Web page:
The nonprofit arts sector of the Dallas economy lost an estimated $95.5 million between March 13 and Nov. 30 last year, according to the most recent survey.

The Arts Community Alliance and the Dallas Area Cultural Advocacy Coalition estimate a loss in attendance of more than 3.1 million. About 1,000 jobs have been lost. This is their third study on the pandemic’s financial effects on the arts, and 70 nonprofit arts organizations answered.

TACA’s president and executive director Terry D. Loftis calls the loss “staggering.”

“We’re encouraged that our organizations are resilient and finding ways to engage the community,” he says. “But these losses are not sustainable and no one is expecting a return to normal anytime soon.”

While some galleries have reopened and a few performances have cautiously returned, many organizations have canceled their 2021 seasons, resulting in at least two years of lost revenues.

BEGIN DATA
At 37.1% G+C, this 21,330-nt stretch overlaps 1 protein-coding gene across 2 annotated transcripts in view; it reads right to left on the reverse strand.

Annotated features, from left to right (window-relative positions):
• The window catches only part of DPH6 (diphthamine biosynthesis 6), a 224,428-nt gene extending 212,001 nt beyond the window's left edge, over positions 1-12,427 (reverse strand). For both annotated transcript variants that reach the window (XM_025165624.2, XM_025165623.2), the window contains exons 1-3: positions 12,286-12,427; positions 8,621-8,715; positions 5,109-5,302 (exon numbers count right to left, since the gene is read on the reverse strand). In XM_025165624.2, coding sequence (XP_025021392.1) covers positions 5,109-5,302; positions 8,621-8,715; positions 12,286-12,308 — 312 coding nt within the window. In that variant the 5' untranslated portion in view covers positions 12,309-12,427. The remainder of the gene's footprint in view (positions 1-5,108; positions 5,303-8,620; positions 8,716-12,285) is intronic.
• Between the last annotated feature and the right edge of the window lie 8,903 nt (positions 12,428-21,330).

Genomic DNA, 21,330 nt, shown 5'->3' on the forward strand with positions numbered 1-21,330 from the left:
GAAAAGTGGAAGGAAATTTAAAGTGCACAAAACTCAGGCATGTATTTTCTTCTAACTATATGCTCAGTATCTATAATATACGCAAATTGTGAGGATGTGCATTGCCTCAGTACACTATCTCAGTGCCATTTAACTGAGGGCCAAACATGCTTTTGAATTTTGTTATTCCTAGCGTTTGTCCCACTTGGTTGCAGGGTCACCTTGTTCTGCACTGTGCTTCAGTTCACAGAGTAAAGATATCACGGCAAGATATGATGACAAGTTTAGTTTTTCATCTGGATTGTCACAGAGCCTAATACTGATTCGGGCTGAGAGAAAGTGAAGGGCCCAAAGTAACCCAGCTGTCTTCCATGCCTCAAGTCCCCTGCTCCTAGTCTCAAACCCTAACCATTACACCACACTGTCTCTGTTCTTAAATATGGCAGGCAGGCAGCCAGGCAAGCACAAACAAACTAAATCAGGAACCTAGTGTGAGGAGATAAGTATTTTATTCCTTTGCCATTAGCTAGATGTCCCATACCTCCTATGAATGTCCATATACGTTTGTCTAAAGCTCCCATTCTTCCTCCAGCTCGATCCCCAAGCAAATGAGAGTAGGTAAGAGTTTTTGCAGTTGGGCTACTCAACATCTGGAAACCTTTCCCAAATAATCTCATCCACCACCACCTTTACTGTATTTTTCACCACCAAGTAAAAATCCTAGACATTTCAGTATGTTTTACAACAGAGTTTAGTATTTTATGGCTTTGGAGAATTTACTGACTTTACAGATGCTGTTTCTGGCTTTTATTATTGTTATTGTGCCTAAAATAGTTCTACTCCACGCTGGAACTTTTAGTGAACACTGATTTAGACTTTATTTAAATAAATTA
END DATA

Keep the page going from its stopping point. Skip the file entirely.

Here’s how the survey breaks down the losses in attendance:

  • Museums, galleries and exhibitions: closed 2,142 attendance days.
  • Classes, programs and workshops: 9,725 canceled.
  • Performing arts: 2,088 performances cancelled or deferred.

Besides safety for audiences, performers and staff, the respondents cited union restrictions, financial feasibility and a lack of rehearsal space as barriers to reopening.

“These are small businesses sustaining major revenue and job losses,” says Lily Weiss, executive director of the Dallas Arts District. “I worry that many of our organizations are reaching a tipping point. This is going to be a very difficult year.”


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